Wentworth Institute of Technology students Joshua Ramirez (L), SDM Senior Editor Heather Klotz-Young, and Nicholas Gelfman at the Axis Communications’ booth at 2013 ISC West in Las Vegas.


As a member of the press, there are certain expectations you have for booth visits with all the companies at a massive trade show like ISC West in Las Vegas.  1) You assume you will shake hands and catch up with industry acquaintances. 2) You assume you will exchange business cards, get press releases, and determine how to cover the company’s breaking news. 3) Above all else, you assume you will talk about products.

You do not, however, assume you will 1) shake hands and 2) exchange business cards and 3) discuss product (on track so far) with…… college students. Hold up. College students?! That’s exactly what I found myself doing at this year’s ISC West.

At the booth of Axis Communications, Chelmsford, Mass., I was introduced to Joshua Ramirez and Nicholas Gelfman, students from Boston’s Wentworth Institute of Technology accompanied by Wentworth’s associate provost and professor, Chuck Hotchkiss.

Axis had announced a collaborative educational initiative with Wentworth Institute of Technology to provide students with a yearly hands-on training program to accelerate IP video surveillance learning and software application development in the physical security industry.

To kick-off this educational initiative, Axis provided network video equipment accompanied by hands-on training for professors and students in Wentworth’s Department of Computer Science and Networking. The professors then encouraged students to design software applications they believe would solve challenges in the security industry — without any influence from Axis — as well as in other areas where network video technology is prevalent, such as telemedicine, webcasting, distance learning and retail store management.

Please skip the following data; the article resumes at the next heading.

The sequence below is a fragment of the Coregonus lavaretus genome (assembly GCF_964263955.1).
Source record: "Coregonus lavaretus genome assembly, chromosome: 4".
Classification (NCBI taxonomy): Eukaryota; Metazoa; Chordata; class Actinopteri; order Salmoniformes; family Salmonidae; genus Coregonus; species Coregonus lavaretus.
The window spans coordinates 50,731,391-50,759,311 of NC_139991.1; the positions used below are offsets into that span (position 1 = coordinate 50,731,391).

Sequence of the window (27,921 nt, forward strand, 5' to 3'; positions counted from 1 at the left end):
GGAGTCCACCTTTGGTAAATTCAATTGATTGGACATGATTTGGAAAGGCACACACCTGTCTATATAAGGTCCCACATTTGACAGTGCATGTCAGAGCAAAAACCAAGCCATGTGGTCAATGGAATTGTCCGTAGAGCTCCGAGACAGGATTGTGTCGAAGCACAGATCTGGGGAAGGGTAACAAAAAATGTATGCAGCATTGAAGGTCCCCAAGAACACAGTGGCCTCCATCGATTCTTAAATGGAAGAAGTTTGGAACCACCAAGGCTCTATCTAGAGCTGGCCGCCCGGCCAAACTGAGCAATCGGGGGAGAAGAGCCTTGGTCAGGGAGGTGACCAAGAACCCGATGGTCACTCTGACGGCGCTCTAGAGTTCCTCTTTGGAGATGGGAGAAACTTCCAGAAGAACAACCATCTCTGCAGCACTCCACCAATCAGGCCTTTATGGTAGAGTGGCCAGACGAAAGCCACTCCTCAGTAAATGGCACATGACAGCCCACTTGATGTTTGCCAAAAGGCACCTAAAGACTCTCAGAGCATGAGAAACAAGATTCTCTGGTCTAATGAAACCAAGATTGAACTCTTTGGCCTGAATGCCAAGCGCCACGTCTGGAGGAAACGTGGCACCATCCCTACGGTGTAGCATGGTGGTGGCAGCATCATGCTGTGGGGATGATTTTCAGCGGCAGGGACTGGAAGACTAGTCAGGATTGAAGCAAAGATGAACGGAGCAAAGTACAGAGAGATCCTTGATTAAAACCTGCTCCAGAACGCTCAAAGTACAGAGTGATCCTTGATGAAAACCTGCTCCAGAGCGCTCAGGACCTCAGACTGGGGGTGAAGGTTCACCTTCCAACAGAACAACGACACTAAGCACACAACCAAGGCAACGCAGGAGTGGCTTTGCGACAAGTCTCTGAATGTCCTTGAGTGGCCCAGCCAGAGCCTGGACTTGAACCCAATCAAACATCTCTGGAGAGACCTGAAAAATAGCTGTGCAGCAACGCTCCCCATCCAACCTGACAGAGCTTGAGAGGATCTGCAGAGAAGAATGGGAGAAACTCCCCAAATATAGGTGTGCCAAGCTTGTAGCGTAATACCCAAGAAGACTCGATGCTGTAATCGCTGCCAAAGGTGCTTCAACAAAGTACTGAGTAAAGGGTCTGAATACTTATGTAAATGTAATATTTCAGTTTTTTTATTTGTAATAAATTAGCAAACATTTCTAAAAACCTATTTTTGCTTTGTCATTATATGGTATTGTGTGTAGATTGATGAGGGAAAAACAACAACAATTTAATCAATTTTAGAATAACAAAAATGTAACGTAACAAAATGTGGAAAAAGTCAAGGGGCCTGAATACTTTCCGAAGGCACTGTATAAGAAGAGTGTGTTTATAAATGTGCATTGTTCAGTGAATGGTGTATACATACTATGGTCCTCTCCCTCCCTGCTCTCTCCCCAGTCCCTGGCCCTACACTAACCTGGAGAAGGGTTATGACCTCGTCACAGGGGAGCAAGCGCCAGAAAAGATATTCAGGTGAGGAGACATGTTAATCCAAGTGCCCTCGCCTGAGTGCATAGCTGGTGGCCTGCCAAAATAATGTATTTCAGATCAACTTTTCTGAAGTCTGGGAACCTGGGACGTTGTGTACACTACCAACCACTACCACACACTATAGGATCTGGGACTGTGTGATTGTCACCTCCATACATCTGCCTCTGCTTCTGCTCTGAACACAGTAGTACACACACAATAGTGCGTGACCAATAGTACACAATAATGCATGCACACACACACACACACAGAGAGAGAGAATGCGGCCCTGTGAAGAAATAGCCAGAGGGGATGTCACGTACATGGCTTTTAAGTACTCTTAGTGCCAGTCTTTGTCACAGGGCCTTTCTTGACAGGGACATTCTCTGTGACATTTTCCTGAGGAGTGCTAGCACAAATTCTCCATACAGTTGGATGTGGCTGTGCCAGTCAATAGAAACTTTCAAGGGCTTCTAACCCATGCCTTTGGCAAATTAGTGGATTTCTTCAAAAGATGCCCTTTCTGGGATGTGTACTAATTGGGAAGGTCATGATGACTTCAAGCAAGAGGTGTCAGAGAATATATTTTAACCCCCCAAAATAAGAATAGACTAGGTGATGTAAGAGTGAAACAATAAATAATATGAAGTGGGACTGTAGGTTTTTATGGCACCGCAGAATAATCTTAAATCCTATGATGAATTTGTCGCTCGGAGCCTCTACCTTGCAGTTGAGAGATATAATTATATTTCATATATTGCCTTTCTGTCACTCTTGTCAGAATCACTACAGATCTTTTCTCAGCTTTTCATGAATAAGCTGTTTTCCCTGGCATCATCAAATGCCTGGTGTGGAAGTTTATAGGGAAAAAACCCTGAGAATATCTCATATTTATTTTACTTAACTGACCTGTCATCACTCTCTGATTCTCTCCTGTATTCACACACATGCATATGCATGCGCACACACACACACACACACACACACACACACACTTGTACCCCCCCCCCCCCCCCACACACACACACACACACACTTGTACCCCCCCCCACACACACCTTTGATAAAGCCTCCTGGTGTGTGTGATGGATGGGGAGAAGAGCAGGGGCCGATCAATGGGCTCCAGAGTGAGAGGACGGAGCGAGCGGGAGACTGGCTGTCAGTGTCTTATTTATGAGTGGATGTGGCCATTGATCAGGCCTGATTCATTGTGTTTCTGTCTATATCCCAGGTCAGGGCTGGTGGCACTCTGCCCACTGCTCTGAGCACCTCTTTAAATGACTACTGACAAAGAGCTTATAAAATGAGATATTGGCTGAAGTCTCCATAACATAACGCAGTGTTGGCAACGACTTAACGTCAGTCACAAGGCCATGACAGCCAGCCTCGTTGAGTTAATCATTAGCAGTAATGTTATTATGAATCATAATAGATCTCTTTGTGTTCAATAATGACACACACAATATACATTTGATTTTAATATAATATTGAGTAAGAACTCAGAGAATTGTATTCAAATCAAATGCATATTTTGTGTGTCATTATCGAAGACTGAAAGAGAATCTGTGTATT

The ultimate goal of this ongoing collaboration is to advance the future of intelligent analytic development in the video surveillance industry by expanding computer science learning at Wentworth. Specifically, Wentworth students will develop applications using the Axis Camera Application Platform (ACAP), an open platform that enables software developers to create third party applications that can be downloaded to run inside Axis IP cameras and video encoders.

Axis invited Wentworth students Nicholas Gelfman and Joshua Ramirez, with the help of Chuck Hotchkiss, to ISC West to present “Smarter Surveillance” innovations they created over the past semester using Axis’ embedded Linux environment:

  • Gelfman, a computer science major, with the guidance of Professor David Rilett, aimed to create an evolved motion detection application for Axis cameras that can improve a number of tasks, including enabling the camera to detect when an object is moving toward it in order to protect itself from vandalism and damage.
  • Ramirez, a computer information systems major who also manages Wentworth’s Internet radio station, WIRE, created a dynamic object and facial tracking application used for time logging of recognized objects. Referred to as Project Alibi, this application was inspired by the need to efficiently and securely track who enters and exits the expensive studio 24-hours a day.


That conversation was one of the most energetic, memorable moments of the entire show for me. The students were pumped, imaginative, optimistic, and ….ridiculously smart.

No one can explain this partnership and its current and anticipated effects quite like the active participants, so I asked them to each contribute a blog describing the opportunity, and their solutions, in greater detail — from each of their individual perspectives as manufacturer, professor, and student.

They took me up on the offer, and I’m happy to introduce a three-part blog series, “Axis and Wentworth Team Up — Perspectives on Innovation” including blogs contributed by:

It’s great reading. Yes, the blogs would make any college English professor proud (but only Ramirez needs to worry about it). More importantly, the new developments — aimed at solving real-world challenges — should make the security industry proud. Never assume what security equipment is limited to, and, as I learned, never assume you know exactly what is going to happen at a booth visit at ISC West.